FBI Philadelphia
Public Affairs Specialist Sofia Kettler
May 9, 2022

FBI Philadelphia Warns of Increase in Sextortion Incidents, More Schemes Targeting Boys

FBI Philadelphia is warning parents and caregivers about an increase in incidents involving the sextortion of children.

Sextortion begins when an adult contacts a minor over any online platform used to meet and communicate, such as a game, app, or social media account.

In a scheme that’s recently become more prevalent, the predator (posing as a young girl) uses deception and manipulation to convince a young male, usually 14 to 17 years old, to engage in explicit activity over video, which is secretly recorded by the predator. The predator then reveals that they’ve made the recordings and attempts to extort the victim, demanding money or additional explicit images, or else they’ll post the recordings online.

The same criminal approach is used to target minor girls, as well.

In some cases, the perpetrators will use deceit in soliciting high school boys to share photos of female classmates, thus increasing the victimization of these offenses.

To be clear: sextortion is a crime. The coercion of a child by an adult to produce what is considered Child Sexual Abuse Material (CSAM) carries heavy penalties, which can include up to a life sentence for the offender.

The embarrassment children feel from the activity they were forced to engage in is what typically prevents them from coming forward. Know that sextortion offenders may have hundreds of victims around the world, so coming forward to help law enforcement identify the offender may prevent further sexual exploitation of that victim and others.

“Using the anonymity of the Internet, these criminals are creating age-appropriate personas to lure young people in and, unfortunately, they’ve gotten very good at it,” said Jacqueline Maguire, FBI Philadelphia Special Agent in Charge. “We want to educate the community about this insidious crime, to prevent more kids from falling victim to sextortion. We ask adults to talk to the kids in your life about this — and we ask anyone who may have been victimized to let us know. The FBI and our partners are doing everything we can to bring these predators to justice.”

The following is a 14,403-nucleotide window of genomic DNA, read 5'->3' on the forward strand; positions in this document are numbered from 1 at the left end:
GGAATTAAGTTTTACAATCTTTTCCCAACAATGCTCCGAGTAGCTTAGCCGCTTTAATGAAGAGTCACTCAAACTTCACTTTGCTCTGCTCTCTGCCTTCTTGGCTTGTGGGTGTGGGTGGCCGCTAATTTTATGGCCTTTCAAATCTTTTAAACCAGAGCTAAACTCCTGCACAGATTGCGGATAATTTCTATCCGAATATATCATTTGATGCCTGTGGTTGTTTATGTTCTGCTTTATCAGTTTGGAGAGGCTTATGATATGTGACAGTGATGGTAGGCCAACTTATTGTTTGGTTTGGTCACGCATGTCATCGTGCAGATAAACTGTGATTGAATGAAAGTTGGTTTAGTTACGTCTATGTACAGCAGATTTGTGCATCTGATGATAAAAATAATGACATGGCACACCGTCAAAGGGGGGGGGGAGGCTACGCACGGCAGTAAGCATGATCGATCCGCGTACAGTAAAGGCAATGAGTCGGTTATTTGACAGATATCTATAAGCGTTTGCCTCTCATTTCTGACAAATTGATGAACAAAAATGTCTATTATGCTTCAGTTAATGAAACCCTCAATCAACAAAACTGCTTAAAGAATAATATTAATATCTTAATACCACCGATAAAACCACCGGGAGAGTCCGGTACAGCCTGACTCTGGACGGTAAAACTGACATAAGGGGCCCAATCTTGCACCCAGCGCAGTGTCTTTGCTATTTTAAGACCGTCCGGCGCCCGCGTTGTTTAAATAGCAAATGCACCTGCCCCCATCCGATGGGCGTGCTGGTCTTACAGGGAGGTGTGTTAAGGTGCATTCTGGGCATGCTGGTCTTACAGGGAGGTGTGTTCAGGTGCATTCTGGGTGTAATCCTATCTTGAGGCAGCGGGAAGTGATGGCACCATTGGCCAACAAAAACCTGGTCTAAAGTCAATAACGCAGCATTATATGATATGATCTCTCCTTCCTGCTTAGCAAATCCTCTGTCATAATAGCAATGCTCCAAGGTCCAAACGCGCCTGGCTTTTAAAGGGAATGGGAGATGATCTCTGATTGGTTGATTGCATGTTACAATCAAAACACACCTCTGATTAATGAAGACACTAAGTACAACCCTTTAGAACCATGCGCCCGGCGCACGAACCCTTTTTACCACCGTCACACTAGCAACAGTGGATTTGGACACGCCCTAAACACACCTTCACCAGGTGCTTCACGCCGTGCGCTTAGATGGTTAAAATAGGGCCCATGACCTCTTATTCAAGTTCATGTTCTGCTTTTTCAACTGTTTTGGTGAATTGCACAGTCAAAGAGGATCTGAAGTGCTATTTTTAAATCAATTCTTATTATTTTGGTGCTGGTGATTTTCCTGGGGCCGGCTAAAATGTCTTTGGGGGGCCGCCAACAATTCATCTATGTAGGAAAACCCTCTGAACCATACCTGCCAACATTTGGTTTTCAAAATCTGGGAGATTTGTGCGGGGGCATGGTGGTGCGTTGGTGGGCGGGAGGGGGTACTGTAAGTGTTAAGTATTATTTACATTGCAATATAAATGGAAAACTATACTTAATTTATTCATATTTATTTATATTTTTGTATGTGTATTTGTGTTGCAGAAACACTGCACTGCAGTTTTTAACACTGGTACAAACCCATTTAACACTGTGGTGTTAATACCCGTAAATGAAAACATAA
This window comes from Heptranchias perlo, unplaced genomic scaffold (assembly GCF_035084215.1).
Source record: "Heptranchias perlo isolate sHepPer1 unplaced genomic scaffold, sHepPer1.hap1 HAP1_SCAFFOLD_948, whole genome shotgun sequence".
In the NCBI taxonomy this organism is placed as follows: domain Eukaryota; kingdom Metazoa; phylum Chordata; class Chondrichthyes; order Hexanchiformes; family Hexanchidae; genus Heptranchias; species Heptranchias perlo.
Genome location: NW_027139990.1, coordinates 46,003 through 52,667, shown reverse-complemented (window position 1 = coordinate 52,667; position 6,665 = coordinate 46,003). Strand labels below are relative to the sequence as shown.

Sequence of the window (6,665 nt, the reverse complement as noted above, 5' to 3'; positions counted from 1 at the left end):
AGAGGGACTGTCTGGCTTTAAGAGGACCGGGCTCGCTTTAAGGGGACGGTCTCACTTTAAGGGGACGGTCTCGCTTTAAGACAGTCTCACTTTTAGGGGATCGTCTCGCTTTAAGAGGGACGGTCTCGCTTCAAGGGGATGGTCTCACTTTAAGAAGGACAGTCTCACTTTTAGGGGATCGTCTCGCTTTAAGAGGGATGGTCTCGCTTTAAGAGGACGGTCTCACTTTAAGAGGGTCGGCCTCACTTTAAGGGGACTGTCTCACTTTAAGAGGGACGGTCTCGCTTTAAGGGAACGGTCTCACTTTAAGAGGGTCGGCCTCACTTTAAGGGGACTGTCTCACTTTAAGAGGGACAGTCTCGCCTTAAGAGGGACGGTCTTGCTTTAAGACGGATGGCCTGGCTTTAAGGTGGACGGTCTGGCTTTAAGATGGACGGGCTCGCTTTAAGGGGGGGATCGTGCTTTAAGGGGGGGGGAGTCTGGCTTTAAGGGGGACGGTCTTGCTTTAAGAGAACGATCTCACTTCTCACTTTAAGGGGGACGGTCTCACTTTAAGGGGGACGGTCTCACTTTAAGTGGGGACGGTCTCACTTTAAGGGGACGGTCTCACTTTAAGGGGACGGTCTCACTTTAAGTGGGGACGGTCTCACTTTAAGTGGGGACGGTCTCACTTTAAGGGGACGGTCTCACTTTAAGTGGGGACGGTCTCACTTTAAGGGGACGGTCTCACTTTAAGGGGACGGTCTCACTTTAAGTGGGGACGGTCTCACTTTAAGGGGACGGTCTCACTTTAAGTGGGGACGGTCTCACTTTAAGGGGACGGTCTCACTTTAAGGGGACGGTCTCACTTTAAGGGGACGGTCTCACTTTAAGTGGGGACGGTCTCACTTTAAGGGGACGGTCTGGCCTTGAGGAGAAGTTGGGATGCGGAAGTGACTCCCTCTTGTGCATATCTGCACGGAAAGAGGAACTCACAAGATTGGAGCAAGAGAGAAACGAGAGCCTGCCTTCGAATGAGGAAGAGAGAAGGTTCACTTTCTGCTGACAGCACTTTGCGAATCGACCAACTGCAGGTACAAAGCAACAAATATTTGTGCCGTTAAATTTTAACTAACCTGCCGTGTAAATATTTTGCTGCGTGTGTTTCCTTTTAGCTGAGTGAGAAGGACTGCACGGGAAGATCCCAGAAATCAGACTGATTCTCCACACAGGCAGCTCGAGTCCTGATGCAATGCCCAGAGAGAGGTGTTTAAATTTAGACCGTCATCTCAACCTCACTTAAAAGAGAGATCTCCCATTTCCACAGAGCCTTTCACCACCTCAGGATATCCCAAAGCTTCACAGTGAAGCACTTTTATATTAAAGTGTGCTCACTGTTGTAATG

Some tips to stay safe:

  1. Be selective about what you share online, especially your personal information and passwords. If your social media accounts are open to everyone, a predator may be able to learn a lot of useful information about you.
  2. Be wary of anyone you encounter for the first time online. Block or ignore messages from strangers.
  3. Remember that people can pretend to be anything or anyone online. Videos and photos are not proof that a person is who they claim to be.
  4. Be suspicious if you meet someone on a game or app and they ask you to start talking to them on a different platform.
  5. Report suspicious behavior to a trusted adult.

If you believe you or someone you know is the victim of sextortion:

  1. Contact your local FBI field office, the FBI’s Internet Crime Complaint Center (IC3) at ic3.gov, or the National Center for Missing and Exploited Children (1-800-THE-LOST or CyberTipline.org).
  2. Don’t delete anything before law enforcement is able to review it.
  3. Tell law enforcement everything about the encounters you had online; it may be embarrassing, but the details can be a big help as we work to find the offender.

More information on sextortion and resources for parents and caregivers can be found at fbi.gov/sextortion.